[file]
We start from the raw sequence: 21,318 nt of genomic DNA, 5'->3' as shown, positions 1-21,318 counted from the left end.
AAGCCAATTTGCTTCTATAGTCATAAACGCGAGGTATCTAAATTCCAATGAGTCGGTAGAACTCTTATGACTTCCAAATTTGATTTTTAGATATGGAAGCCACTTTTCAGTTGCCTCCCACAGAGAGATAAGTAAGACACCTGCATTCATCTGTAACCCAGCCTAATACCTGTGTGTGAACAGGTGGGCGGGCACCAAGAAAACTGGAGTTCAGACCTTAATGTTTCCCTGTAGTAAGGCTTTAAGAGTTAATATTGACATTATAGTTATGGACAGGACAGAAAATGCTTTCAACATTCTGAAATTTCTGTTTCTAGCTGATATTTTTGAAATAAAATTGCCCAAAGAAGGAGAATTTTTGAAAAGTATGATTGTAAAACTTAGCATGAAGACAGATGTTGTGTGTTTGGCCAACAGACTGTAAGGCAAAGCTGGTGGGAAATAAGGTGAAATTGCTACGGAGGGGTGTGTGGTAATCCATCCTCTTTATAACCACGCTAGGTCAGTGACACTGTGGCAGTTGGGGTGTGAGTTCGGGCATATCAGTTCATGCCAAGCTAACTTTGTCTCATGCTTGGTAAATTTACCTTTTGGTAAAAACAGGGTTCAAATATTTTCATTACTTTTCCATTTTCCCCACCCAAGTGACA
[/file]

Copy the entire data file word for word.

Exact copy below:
We start from the raw sequence: 21,318 nt of genomic DNA, 5'->3' as shown, positions 1-21,318 counted from the left end.
AAGCCAATTTGCTTCTATAGTCATAAACGCGAGGTATCTAAATTCCAATGAGTCGGTAGAACTCTTATGACTTCCAAATTTGATTTTTAGATATGGAAGCCACTTTTCAGTTGCCTCCCACAGAGAGATAAGTAAGACACCTGCATTCATCTGTAACCCAGCCTAATACCTGTGTGTGAACAGGTGGGCGGGCACCAAGAAAACTGGAGTTCAGACCTTAATGTTTCCCTGTAGTAAGGCTTTAAGAGTTAATATTGACATTATAGTTATGGACAGGACAGAAAATGCTTTCAACATTCTGAAATTTCTGTTTCTAGCTGATATTTTTGAAATAAAATTGCCCAAAGAAGGAGAATTTTTGAAAAGTATGATTGTAAAACTTAGCATGAAGACAGATGTTGTGTGTTTGGCCAACAGACTGTAAGGCAAAGCTGGTGGGAAATAAGGTGAAATTGCTACGGAGGGGTGTGTGGTAATCCATCCTCTTTATAACCACGCTAGGTCAGTGACACTGTGGCAGTTGGGGTGTGAGTTCGGGCATATCAGTTCATGCCAAGCTAACTTTGTCTCATGCTTGGTAAATTTACCTTTTGGTAAAAACAGGGTTCAAATATTTTCATTACTTTTCCATTTTCCCCACCCAAGTGACA